SimpleDateFormat dateFormat = new SimpleDateFormat("yyyy-MM-dd");
    File destinationFile1 = new File(DESTINATION_FOLDER + "/" + dateFormat.format(date) + "File1.txt");
    File destinationFile2 = new File(DESTINATION_FOLDER + "/" + dateFormat.format(date) + "File2.txt");

    Awaitility.await().atMost(DURATION_MILIS, TimeUnit.MILLISECONDS).untilAsserted(() -> {
      assertThat(destinationFile1.exists()).isTrue();
      assertThat(destinationFile2.exists()).isTrue();
    });
    camelContext.stop();
}

The configure method can be read like this: read files from the source folder, process them with FileProcessor, and send the result to a destination folder. Setting delete=true means the file will be deleted from the source folder after it is processed successfully.

In order to start Camel, we need to call the start method on CamelContext. After that, we use the await() method (one of the static methods of the Awaitility class) in order to allow Camel the time necessary to move the files from one folder to another. The atMost() method sets an upper limit on how long Awaitility should wait for the conditions to be met. In this case, it will wait up to DURATION_MILIS milliseconds.

In addition, we can use the untilAsserted() method. This method allows us to provide a lambda or method reference that contains one or more assertions. Awaitility will repeatedly run these assertions until they all pass or the specified atMost() duration is reached. Here, there are two assertions being made using the assertThat() method. In these assertions, we check the file’s existence in the destination folder.

FileProcessor implements the Processor interface and contains a single process method that contains logic for modifying file names:

@Component
public class FileProcessor implements Processor {
    @Override
    public void process(Exchange exchange) throws Exception {
        String originalFileName = (String) exchange.getIn().getHeader(Exchange.FILE_NAME, String.class);

        Date date = new Date();
        SimpleDateFormat dateFormat = new SimpleDateFormat("yyyy-MM-dd");
        String changedFileName = dateFormat.format(date) + originalFileName;
        exchange.getIn().setHeader(Exchange.FILE_NAME, changedFileName);
    }
}

In order to retrieve the file name, we have to retrieve an incoming message from an exchange and access its header. Similarly, to modify the file name, we have to update the message header.

5.2. Routing With Spring DSL

When defining a route with Spring DSL, we use an XML file to set up our routes and processors. This allows us to configure routes using no code by using Spring and, ultimately, gives us the benefit of total inversion of control.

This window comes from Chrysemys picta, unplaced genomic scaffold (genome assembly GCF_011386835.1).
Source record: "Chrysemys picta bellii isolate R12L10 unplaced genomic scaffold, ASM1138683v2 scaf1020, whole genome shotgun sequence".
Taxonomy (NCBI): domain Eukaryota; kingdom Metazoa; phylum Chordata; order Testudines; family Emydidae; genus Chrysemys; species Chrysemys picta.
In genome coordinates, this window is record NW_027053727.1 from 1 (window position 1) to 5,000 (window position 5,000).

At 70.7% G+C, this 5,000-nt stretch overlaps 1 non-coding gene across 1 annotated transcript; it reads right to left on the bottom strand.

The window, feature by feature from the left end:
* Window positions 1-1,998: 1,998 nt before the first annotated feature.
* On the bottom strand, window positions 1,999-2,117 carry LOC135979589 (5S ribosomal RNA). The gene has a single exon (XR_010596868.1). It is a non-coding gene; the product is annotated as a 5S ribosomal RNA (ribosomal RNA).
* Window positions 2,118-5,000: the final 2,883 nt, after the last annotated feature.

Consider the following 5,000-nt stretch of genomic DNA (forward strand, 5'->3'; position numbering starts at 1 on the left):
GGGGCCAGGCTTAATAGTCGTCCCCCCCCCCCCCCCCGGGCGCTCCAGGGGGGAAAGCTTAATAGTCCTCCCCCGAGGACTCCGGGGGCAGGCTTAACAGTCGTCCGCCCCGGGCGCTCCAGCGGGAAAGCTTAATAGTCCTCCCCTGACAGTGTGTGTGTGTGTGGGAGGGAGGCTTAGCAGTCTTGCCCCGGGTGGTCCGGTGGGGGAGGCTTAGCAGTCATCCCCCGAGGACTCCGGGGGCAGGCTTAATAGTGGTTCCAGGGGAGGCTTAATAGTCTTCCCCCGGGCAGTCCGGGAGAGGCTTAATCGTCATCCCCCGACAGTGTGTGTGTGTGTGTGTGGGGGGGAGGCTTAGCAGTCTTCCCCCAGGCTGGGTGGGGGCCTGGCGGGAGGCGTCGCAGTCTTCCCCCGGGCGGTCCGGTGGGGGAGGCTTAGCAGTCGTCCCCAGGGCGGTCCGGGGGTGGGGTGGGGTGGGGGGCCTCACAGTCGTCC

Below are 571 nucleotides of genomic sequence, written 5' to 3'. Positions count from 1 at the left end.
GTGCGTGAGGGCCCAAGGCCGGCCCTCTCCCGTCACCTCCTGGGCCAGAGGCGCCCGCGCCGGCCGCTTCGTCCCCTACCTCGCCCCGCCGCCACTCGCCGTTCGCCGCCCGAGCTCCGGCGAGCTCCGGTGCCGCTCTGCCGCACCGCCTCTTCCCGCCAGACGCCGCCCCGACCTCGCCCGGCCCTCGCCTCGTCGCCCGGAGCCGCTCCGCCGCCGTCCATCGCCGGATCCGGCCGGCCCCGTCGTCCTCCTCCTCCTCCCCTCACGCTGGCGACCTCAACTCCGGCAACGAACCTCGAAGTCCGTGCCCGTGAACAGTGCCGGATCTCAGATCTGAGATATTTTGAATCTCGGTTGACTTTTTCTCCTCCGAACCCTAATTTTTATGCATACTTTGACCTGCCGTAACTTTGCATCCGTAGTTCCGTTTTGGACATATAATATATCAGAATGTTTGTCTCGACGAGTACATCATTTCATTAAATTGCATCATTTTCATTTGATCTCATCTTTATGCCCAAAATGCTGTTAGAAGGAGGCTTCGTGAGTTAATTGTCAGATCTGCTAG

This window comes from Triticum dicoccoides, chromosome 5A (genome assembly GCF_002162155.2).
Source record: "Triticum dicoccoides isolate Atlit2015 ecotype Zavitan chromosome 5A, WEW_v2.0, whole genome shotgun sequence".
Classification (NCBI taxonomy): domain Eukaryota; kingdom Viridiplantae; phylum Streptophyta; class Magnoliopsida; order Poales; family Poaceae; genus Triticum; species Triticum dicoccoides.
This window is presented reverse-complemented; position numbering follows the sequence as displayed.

This was already covered in the existing article, so we will focus on using both Spring DSL along with Java DSL, which is commonly a preferred way of defining routes.

In this arrangement, CamelContext is defined in Spring XML file using custom XML syntax for Camel, but without the route definition like in the case of “pure” Spring DSL using XML:

<camelContext xmlns="http://camel.apache.org/schema/spring">
    <routeBuilder ref="fileRouter" />
</camelContext>

This way, we tell Camel to use the FileRouter class, which holds the definition of our route in Java DSL:

@Component
public class FileRouter extends RouteBuilder {

    private static final String SOURCE_FOLDER =  "src/test/source-folder";
    private static final String DESTINATION_FOLDER = "src/test/destination-folder";

    @Override
    public void configure() throws Exception {
        from("file://" + SOURCE_FOLDER + "?delete=true")
          .process(new FileProcessor())
          .to("file://" + DESTINATION_FOLDER);
    }
}

In order to test this, we have to create an instance of ClassPathXmlApplicationContext, which will load up our CamelContext in Spring:

@Test
public void givenSpringDSLRoute_whenCamelStart_thenMoveFolderContent() throws Exception {
    ClassPathXmlApplicationContext applicationContext = 
      new ClassPathXmlApplicationContext("camel-context-test.xml");

    Date date = new Date();
    SimpleDateFormat dateFormat = new SimpleDateFormat("yyyy-MM-dd");
    File destinationFile1 = new File(DESTINATION_FOLDER + "/" + dateFormat.format(date) + "File1.txt");
    File destinationFile2 = new File(DESTINATION_FOLDER + "/" + dateFormat.format(date) + "File2.txt");

    Awaitility.await().atMost(DURATION_MILIS, TimeUnit.MILLISECONDS).untilAsserted(() -> {
      assertThat(destinationFile1.exists()).isTrue();
      assertThat(destinationFile2.exists()).isTrue();
    });
    applicationContext.close();
}

By using this approach, we get additional flexibility and benefits provided by Spring, as well as all the possibilities of Java language by using Java DSL.

6. Conclusion

In this quick article, we presented an introduction to Apache Camel and demonstrated the benefits of using Camel for integration tasks such as routing files from one folder to another.

In our example, we saw that Camel lets us focus on business logic and reduces the amount of boilerplate code.

Code from this article can be found over on GitHub.